I would like to point out that $35 million was the largest initial contribution to begin with. And that's just cash.
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Postby Sarvis » Sat Jan 01, 2005 8:13 am

rylan wrote:Sarvis, it possible to declare bankruptcy while still a student, or would that screw you for getting college loans? Or maybe finish college then do that, so the only thing you'd have is the student loans? I have no clue how much debt you have so this is just a thought.


Ugh... how did everyone get the idea I hadn't graduated yet again?

I HAVE graduated, a little over a year ago in fact!

Anyways, I certainly could declare bankruptcy... I just don't want to. It's as much a point of honor as anything else right now really. Though if something happens to my current job I'll probably have to...

Oh yeah about the NY Times article. Yes they could say the govt was being 'stingy' by the first numbers, but that was even before anybody really knew the scope of the whole situation. Its hard to throw a huge pile of cash (not that 35 mil isn't small to start with) without knowing how much relief the whole effected area really needed. I just thought that the NY Times reporters should have more journalistic decency to give it a couple days before jumping in with a knee-jerk reaction to the initial relief funds... but then again isn't "journalistic decency" an oxymoron these days? ;)


I don't think it's entirely fair to expect a news source to wait several days to report on important world events...

Now with that said, they shouldn't be calling any amount of releif stingy. They should just report the amounts donated by various countries and let people draw their own conclusion when they see that the UK donated 95M and we donated 35M... heh.
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Postby teflor the ranger » Sat Jan 01, 2005 9:01 am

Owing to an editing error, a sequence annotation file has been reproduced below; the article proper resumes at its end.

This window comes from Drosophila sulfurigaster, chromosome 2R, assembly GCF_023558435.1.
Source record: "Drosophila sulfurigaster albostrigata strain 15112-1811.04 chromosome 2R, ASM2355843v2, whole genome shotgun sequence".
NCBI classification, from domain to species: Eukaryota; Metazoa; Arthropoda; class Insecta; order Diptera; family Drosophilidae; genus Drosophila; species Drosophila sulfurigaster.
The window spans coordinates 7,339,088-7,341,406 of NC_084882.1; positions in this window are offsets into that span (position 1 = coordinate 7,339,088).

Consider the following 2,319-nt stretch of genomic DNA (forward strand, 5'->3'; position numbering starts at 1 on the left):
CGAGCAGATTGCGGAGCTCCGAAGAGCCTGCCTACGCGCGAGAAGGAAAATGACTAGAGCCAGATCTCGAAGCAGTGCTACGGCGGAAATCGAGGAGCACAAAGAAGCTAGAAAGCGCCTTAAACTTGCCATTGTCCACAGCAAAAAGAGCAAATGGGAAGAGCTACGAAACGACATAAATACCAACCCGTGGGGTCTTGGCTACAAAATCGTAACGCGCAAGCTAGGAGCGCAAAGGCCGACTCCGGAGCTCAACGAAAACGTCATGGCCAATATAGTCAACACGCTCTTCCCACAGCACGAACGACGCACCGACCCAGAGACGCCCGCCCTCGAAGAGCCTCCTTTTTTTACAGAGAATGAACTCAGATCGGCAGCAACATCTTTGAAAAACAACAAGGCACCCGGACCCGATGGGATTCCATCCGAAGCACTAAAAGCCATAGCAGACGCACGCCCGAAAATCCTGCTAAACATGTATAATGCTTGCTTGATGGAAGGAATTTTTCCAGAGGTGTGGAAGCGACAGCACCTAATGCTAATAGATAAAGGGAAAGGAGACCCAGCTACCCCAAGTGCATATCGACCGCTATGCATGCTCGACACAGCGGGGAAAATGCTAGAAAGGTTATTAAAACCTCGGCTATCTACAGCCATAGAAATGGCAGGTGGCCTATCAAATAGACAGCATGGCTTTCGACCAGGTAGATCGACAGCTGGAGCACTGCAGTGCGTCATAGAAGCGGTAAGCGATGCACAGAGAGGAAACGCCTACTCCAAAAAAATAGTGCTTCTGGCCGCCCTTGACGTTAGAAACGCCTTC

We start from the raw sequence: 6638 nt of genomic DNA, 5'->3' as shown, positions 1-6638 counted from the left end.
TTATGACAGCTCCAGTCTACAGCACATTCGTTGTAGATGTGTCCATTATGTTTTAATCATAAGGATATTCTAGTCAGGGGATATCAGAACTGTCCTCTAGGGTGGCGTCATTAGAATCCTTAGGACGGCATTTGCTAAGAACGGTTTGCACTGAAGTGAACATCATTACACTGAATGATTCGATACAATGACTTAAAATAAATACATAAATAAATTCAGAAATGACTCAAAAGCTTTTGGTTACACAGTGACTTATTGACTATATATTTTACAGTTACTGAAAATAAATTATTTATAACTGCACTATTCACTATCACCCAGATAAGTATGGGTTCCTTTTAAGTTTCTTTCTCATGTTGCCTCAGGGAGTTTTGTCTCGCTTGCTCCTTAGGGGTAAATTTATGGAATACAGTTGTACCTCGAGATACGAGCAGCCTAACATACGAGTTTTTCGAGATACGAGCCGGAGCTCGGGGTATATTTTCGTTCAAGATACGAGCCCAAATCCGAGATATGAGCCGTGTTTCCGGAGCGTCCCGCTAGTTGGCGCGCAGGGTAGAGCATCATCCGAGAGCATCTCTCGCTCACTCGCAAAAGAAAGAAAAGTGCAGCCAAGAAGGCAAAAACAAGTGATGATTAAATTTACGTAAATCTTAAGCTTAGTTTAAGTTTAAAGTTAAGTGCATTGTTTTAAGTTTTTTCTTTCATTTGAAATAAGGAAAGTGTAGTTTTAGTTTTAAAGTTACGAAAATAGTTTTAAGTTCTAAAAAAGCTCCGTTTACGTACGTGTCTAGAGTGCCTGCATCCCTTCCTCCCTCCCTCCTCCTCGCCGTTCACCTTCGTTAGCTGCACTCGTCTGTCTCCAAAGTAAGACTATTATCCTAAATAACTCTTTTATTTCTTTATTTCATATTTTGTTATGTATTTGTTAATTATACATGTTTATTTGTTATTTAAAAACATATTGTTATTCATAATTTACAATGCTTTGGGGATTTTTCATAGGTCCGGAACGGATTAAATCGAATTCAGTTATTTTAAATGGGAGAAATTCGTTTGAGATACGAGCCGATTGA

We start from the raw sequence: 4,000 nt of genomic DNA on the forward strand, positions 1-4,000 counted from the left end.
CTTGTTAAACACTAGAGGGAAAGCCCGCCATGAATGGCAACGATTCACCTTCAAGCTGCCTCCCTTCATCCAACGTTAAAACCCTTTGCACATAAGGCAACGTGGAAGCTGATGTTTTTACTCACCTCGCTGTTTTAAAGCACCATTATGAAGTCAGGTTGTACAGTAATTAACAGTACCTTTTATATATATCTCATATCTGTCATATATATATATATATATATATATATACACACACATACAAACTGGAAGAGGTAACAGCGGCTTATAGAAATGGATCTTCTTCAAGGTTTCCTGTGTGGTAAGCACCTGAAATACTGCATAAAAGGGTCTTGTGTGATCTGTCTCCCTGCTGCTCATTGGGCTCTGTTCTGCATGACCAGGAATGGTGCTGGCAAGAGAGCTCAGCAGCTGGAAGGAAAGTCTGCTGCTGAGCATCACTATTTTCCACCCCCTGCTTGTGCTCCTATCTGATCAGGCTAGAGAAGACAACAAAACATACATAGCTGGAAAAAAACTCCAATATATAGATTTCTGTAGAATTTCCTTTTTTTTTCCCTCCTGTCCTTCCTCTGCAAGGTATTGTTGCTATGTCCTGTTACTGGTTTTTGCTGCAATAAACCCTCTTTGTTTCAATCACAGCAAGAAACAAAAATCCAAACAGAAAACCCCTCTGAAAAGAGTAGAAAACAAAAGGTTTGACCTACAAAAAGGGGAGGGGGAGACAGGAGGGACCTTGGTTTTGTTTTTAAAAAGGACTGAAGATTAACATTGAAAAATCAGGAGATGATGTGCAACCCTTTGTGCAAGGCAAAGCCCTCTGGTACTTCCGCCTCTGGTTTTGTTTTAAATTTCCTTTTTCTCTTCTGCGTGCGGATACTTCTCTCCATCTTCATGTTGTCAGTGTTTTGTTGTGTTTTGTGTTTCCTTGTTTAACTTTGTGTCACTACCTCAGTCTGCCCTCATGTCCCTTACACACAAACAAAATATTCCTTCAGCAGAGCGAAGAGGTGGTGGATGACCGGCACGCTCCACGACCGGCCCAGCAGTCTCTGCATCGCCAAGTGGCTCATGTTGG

How may times do you have to be told that your facts are incorrect?

UK's initial pledge was 15 million pounds.

Roughly 28 mil us
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Postby Corth » Sat Jan 01, 2005 7:30 pm

Am I the only one that feels its not the government's business to be giving out taxpayer dollars for disaster relief in another country? I am incredibly sympathetic to the plight of those in SE Asia. Thats why we have private charities, which have been taking in dozens of millions of dollars in contributions over the past week. It pisses me off that the government feels it can be so loose with taxpayer dollars.

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Postby Imis9 » Sat Jan 01, 2005 7:40 pm

You're not the only one Corth, especially to areas which either have been very indifferent to us or outright hostile like the Aceh area.
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Postby Sarvis » Sat Jan 01, 2005 8:19 pm

Why am I not surprised...

Certainly helping people after a disaster would do nothing whatsoever to improve those peoples' attitudes towards us either!


It would be interesting to see just how much private charities manage to come up with. I tend to doubt they'd be able to come up with nearly the amount governments can...
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Postby Corth » Sat Jan 01, 2005 8:35 pm

You might be right Sarvis.. since people have gotten used to the idea of government taking care of everything for them and no longer have a sense of personal responsibility in such matters. Another corrupting aspect of big government.

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Having said all that, the situation has been handled, so this thread is pretty much at an end. -Kossuth



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Postby Sarvis » Sat Jan 01, 2005 8:38 pm

Corth wrote:You might be right Sarvis.. since people have gotten used to the idea of government taking care of everything for them and no longer have a sense of personal responsibility in such matters. Another corrupting aspect of big government.

Corth


I was thinking more along the terms of greed dictating people hold onto every penny... but either way I guess someone with power better decide for the mensch, right?
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Postby rylan » Sat Jan 01, 2005 9:22 pm

Actually I was going to donate to some charities for the Tsunami relief until I saw how much the govt already pledged of my tax dollars.
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Postby Sarvis » Sat Jan 01, 2005 9:49 pm